They don't make them like they used to. Oh wait, yes they do. Don't tell the Yanks, but the last great American land yacht sets sail from Brampton, Ontario, wearing a Chrysler badge and looking a little bit like a Bentley Flying Spur. Sort of. If you squint.
The 300C is not what you'd call a shy vehicle. It's enormous, it's chrome-laden, it's got a bluff front prow dominated by a gaping grille and blingy polished alloy wheels.
The 300C is not what you'd call a shy vehicle. It's enormous, it's chrome-laden, it's got a bluff front prow dominated by a gaping grille and blingy polished alloy wheels. These ones rate the full 20-inch, making the 300C the kind of car rappers used to brag about before everybody autotuned to Maybach music.
It's a big car for a small niche, begging the question, “Why is Ford even half-considering making a Lincoln Continental?” Cadillac already takes the fight directly to the big sedans from BMW and Mercedes, so what's a Lincoln going to do? The blue-accented paint (Jazz Blue Pearl) of this week's tester is even a similar shade to Ford's concept, and while sales of large four-door domestic cars are relatively small in Canada, the 300C has the market cornered.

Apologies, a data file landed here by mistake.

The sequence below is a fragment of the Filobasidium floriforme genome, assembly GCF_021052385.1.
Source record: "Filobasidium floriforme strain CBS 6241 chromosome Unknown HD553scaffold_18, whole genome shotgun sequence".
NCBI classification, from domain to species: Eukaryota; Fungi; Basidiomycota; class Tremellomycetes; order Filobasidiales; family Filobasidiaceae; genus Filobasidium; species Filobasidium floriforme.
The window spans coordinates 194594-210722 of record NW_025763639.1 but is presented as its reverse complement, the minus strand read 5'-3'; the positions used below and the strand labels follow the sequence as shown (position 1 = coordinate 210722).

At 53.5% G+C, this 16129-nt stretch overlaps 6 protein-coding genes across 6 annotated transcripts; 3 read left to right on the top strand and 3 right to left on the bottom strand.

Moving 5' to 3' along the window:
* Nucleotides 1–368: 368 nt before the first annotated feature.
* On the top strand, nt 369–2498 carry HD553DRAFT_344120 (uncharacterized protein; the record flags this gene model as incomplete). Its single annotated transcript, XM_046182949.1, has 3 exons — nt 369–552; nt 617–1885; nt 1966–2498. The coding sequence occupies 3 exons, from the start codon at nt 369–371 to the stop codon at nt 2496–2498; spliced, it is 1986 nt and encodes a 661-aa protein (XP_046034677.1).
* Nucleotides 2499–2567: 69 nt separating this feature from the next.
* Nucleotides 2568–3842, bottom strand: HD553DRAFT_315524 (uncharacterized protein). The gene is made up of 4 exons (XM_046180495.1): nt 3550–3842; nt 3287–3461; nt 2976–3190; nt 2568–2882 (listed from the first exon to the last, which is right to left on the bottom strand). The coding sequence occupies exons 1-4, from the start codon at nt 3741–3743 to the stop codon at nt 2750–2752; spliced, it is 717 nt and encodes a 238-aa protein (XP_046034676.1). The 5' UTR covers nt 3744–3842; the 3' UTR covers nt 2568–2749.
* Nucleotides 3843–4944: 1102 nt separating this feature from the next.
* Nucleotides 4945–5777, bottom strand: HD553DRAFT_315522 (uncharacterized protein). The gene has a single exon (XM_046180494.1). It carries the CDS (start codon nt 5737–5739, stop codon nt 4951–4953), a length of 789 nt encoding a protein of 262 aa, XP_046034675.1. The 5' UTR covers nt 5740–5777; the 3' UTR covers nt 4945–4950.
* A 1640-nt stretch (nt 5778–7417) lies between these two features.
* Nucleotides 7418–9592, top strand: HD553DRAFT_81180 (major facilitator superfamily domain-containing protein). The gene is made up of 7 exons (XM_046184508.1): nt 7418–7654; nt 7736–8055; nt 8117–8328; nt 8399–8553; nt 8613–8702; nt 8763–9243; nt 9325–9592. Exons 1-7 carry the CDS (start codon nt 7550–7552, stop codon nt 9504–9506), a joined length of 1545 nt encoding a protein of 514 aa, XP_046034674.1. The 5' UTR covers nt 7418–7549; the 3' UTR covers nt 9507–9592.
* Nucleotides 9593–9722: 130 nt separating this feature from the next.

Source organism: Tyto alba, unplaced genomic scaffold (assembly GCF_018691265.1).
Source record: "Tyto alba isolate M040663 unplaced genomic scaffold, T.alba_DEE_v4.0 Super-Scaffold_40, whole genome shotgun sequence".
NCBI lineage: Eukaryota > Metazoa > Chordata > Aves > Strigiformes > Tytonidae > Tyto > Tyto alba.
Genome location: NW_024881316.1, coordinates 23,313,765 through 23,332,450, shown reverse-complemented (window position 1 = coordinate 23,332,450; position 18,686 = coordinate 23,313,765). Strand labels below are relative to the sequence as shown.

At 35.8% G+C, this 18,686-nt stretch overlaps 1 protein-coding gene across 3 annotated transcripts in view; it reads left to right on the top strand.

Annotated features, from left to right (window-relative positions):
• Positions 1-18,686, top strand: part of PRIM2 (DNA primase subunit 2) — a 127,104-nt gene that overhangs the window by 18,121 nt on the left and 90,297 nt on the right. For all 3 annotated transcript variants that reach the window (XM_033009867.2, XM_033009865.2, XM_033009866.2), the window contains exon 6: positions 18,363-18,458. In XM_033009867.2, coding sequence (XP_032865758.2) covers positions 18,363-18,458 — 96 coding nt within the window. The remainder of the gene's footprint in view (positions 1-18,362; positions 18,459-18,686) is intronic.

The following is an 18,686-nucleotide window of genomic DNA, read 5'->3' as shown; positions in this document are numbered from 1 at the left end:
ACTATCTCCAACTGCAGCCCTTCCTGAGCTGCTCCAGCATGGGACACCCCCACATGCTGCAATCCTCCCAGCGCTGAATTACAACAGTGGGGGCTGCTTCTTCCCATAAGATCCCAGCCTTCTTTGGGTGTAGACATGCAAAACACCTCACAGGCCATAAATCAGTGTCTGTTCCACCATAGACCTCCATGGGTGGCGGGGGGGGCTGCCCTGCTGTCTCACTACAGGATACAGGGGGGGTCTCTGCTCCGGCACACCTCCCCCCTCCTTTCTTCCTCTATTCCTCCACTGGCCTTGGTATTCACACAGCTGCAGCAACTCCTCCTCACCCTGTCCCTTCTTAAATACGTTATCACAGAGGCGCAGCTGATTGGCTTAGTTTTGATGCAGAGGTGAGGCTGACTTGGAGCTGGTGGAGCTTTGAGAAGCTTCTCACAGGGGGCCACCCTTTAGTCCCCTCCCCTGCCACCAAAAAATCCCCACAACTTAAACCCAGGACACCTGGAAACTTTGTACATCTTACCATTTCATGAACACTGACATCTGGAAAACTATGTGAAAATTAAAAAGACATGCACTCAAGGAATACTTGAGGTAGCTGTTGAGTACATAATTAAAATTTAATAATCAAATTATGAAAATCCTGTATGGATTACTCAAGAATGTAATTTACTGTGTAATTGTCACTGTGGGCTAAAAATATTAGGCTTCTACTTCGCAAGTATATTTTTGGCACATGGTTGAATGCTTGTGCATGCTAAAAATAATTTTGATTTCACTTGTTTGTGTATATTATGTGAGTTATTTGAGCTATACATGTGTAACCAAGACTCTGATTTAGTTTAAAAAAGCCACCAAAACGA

Slightly updated this year, Chrysler keeps their 300 recipe straightforward. Sport models get the designation 300S. Luxury models get the designation 300C. Base models get a Budget Rental Car sticker on the back.
All cars benefit from reworked front and rear valences, new headlights and a bigger, rounder grille. Mostly, the big Chrysler looks much the same: a little box stacked on top of a big box, with the minimum amount of greenhouse sandwiched between.
For the most part, that's a good thing. This is an older style of car, meant to appeal to those who might not remember the Chrysler “letter-cars” but certainly remember the panache. Of course it should be big, burly, and showy. Of course parallel parking should feel like a tug boat might be necessary. Of course it should have a honking eight-cylinder engine. Well, “maybe” to that last one; more on that in a bit.
Inside, the 300C matches its large-Marge exterior with plenty of space for driver and passengers. This is the sort of interior the showroom brochure would undoubtedly refer to as “upscale.” It's certainly nice enough, and the two-tone blue and white leather also feels like a throwback to past times without being dated.